Fri. Jun 14th, 2024

Spain holiday warning as summer ‘looking bad’ for British tourists already

Tyler Mitchell By Tyler Mitchell Jun2,2024

British tourists planning to go to Spain this summer will face a challenging situation if they haven’t booked their hotels yet. Economist Gonzalo Bernardos has warned that “the summer in Spain looks very bad for those who haven’t booked yet,” due to a significant surge in hotel prices and high demand for holiday accommodations.

Post-pandemic tourism in Spain has bounced back robustly, with hotel occupancy reaching record levels.

Bernardos said: “In the first quarter we have set an all-time record in relation to any other year, and this is because we were coming from a spectacular year such as 2023.” This resurgence has led to a highly competitive market, particularly benefiting hoteliers.

“The summer looks fantastic for hoteliers,” Bernardos added. “It looks very bad for those who have not already booked a holiday flat or hotel because they are going to pay a lot more for it.”

Hotel prices have surged, with some establishments increasing rates by 10 percent last year and regretting not raising them more due to excess demand.

This trend is expected to continue. Bernardos emphasised that tourism has become an essential activity, with people unwilling to forgo holidays despite the rising costs. “This undoubtedly has an impact on prices because if supply has increased, demand has increased even more,” he concluded.

According to the Hotel Sector Barometer by STR and Cushman & Wakefield, the average hotel price in Spain has risen to nearly 135 euros per night, an 11.7 percent increase from the previous year. Marbella and Barcelona have seen particularly high rates, exceeding 150 euros per night. Meanwhile, Zaragoza and Cordoba remain more affordable.

Inflation, particularly the spikes in energy, housing, and food costs, has significantly contributed to these price hikes. This has been compounded by the return of major international events and festivals, such as Barcelona’s Mobile World Congress, which has driven high hotel occupancy and rates.

Despite these price increases, Spain’s hotel occupancy is expected to remain high, surpassing pre-pandemic levels.

In 2023, 85 million travellers visited Spain, a 1.8 percent increase from 2019, reflecting strong demand from both national and international tourists. August is anticipated to be the most expensive month, consistent with the peak holiday period.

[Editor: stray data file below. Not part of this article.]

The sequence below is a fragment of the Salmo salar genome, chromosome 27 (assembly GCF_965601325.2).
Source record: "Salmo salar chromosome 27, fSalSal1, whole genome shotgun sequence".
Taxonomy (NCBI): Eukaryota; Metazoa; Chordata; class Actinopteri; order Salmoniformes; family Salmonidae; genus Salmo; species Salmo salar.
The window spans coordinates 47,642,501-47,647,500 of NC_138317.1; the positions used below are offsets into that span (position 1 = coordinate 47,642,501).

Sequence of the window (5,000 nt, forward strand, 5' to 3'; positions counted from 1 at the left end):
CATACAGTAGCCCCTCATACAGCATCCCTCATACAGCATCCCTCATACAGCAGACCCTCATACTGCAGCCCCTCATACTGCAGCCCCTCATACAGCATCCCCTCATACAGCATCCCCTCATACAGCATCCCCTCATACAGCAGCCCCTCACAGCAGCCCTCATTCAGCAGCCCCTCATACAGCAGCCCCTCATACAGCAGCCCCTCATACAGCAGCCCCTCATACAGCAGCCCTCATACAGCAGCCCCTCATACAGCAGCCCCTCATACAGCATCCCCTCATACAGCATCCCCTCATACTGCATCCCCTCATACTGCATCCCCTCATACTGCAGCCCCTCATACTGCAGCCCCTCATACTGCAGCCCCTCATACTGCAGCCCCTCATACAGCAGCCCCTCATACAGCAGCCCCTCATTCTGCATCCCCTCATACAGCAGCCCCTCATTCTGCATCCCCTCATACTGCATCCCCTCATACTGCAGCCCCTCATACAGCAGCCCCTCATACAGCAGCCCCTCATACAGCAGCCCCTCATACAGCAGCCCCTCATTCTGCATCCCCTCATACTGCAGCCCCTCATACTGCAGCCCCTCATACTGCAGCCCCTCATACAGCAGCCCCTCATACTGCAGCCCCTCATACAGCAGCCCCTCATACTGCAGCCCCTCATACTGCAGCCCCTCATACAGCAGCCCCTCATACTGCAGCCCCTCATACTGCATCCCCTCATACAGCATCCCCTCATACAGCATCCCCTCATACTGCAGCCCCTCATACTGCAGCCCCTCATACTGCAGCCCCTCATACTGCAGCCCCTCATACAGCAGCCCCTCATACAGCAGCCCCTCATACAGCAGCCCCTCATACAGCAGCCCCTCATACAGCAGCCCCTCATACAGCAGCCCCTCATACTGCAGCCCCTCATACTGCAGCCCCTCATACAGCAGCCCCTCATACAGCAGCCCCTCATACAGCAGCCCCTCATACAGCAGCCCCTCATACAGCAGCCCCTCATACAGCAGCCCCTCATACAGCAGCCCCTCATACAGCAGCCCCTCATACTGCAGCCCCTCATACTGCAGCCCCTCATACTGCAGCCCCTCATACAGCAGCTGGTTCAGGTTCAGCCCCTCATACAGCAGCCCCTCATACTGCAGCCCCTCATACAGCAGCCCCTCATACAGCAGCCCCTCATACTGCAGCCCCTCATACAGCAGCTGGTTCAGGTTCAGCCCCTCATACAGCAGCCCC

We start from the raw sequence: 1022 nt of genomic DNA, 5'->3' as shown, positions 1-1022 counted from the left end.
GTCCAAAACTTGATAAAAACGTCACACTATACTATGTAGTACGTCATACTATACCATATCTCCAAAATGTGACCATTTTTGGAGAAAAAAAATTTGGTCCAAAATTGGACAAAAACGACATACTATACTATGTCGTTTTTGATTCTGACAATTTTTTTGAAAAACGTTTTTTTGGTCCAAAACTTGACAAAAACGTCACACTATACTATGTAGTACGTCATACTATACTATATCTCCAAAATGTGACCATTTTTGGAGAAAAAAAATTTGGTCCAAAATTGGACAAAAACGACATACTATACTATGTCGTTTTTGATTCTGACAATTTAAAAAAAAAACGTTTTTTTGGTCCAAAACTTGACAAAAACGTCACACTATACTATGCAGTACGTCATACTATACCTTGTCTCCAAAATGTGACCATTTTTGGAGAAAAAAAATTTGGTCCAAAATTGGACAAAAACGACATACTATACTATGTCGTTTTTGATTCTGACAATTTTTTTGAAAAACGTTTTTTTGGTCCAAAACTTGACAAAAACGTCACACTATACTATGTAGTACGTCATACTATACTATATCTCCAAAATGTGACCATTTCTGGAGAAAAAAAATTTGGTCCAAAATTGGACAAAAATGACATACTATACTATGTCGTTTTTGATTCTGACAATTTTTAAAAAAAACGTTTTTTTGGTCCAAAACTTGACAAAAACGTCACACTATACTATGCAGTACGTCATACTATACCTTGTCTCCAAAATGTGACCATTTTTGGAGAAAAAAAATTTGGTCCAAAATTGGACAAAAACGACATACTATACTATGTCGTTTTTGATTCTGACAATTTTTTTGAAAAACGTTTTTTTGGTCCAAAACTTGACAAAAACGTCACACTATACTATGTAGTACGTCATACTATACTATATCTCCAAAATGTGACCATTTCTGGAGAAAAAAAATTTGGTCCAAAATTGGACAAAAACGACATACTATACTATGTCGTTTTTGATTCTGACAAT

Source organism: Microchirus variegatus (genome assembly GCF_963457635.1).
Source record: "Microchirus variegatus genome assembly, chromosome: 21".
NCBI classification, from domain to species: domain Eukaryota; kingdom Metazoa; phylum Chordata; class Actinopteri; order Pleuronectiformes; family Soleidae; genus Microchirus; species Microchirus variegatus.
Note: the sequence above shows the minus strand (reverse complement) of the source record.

Comparatively, other European destinations like Greece have also seen hotel prices rise, while Cyprus has experienced a decrease due to reduced demand.

For budget-conscious travellers, interior regions such as Extremadura and Castilla-La Mancha offer more affordable options, with hotel rates around 50 to 55 euros per night. Coastal regions like Galicia and parts of Almería also provide competitive prices. Rural tourism in Aragon and Castile and Leon presents additional economical alternatives.

As prices continue to rise, Bernardos advises holidaymakers to book their accommodations as soon as possible. The summer of 2024 is set to be 11 percent more expensive than last year, and waiting could mean significantly higher costs. Regular tourist Sergio, who frequents Asturias, has already seen his holiday expenses more than double from 900 euros last year to over 2,000 euros this year.

In regions like Andalusia and Valencia, hotel and tourist flat prices have increased by 7 percent. Despite this, bookings remain strong, reflecting continued optimism in the sector. For instance, Trinitario Bertore, director of Hotel Plaza Nueva in Granada, notes that a night in Andalusia now costs 210 euros, while José Luis Contreras of Apartamentos Valencia Costera reports high-season rates reaching 350 euros per night.

Tyler Mitchell

By Tyler Mitchell

Tyler is a renowned journalist with years of experience covering a wide range of topics including politics, entertainment, and technology. His insightful analysis and compelling storytelling have made him a trusted source for breaking news and expert commentary.

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One thought on “Spain holiday warning as summer ‘looking bad’ for British tourists already”
  1. Do you think the surge in hotel prices in Spain will deter British tourists from traveling this summer?

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